Pubs code adjudicator raises concerns over Calderbank letters

By Georgina Townshend contact

- Last updated on GMT

Unnecessary pressure: PCA Paul Newby is concerned over Calderbank Offer letters
Unnecessary pressure: PCA Paul Newby is concerned over Calderbank Offer letters

Related tags: Public houses in the united kingdom, Dispute resolution

The pubs code adjudicator (PCA) has urged tied pub tenants to alert him if they receive a Calderbank Offer letter from their pubco during tied rent reviews, after concerns one has “broken a commitment to no longer use them”.

A Calderbank Offer letter is a written offer made by one party to the other party aimed at settling the dispute between them and which is usually labelled "without prejudice save as to costs". 

If a Calderbank Offer letter is sent, then its contents cannot be referred to the dispute resolver – usually the arbitrator in this context – until the proceedings relating to the main issues in the dispute have ended and an award of costs is being considered.

In its latest bulletin,​ the PCA office said its view on that this type of dispute resolution clause should not be used by a pub-owning business in a way that “frustrates or prevents a tied pub tenant from accessing their pubs code rights.”

This week, PCA Paul Newby said he is concerned a pubco, which he has declined to name, is still handing out Calderbank letters, despite the “business giving him a firm commitment that they would no longer be used as a matter of course during negotiations in market-rent-only (MRO) option disputes.”

‘Unnecessary pressure’

At the end of June, Newby published “clear advice” that Calderbank Offer letters should not be used by a pub-owning business if this action placed “unnecessary pressure” on a tied pub tenant to withdraw a pubs code arbitration, “particularly if the letter did not make it clear that agreeing to the offer ended the MRO process,” he said.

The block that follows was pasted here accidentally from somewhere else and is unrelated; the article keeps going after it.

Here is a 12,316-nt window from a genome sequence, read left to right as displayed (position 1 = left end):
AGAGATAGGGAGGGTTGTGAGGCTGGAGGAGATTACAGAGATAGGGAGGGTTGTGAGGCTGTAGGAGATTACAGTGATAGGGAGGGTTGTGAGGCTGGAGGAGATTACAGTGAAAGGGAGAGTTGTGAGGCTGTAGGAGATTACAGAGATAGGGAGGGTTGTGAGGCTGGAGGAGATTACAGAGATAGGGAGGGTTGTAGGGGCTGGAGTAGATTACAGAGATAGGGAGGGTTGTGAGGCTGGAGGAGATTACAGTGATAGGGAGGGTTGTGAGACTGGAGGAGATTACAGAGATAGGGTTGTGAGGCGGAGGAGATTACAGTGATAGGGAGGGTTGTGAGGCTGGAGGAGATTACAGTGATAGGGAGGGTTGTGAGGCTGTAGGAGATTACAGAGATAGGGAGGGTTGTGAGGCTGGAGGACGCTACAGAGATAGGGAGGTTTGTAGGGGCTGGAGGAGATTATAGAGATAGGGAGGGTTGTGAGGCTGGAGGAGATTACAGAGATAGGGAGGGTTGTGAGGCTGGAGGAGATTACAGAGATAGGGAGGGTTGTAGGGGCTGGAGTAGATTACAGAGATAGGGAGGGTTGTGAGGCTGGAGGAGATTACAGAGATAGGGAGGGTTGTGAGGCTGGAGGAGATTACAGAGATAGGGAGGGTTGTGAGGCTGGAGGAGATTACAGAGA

“I took this action because I was concerned that such letters, which had been sent to a number of tenants, were working contrary to the pubs code’s core principle that there should be fair and lawful dealing between pub-owning businesses and their tied pub tenants,” said Newby. 

“I had heard concerns that tied pub tenants could be intimidated into giving up their rights by the receipt of such a letter. 

“Subsequently, I was given a firm undertaking that such letters would not be used as a matter of course.”

Prepared to take further action

However, recently Newby has heard “anecdotally” that Calderbank Offer letters are still being sent. 

“If this is inhibiting tenants' code rights it is very concerning and I am prepared to take further regulatory action in this matter but I need to have the evidence,” he said. 

“At this stage I am not naming the business concerned because I do not have the necessary evidence but I would welcome information from tied pub tenants or their representatives about letters received since 20 June that diminishes their access to code rights. This information will be treated in complete confidence.”

Related topics: Legislation

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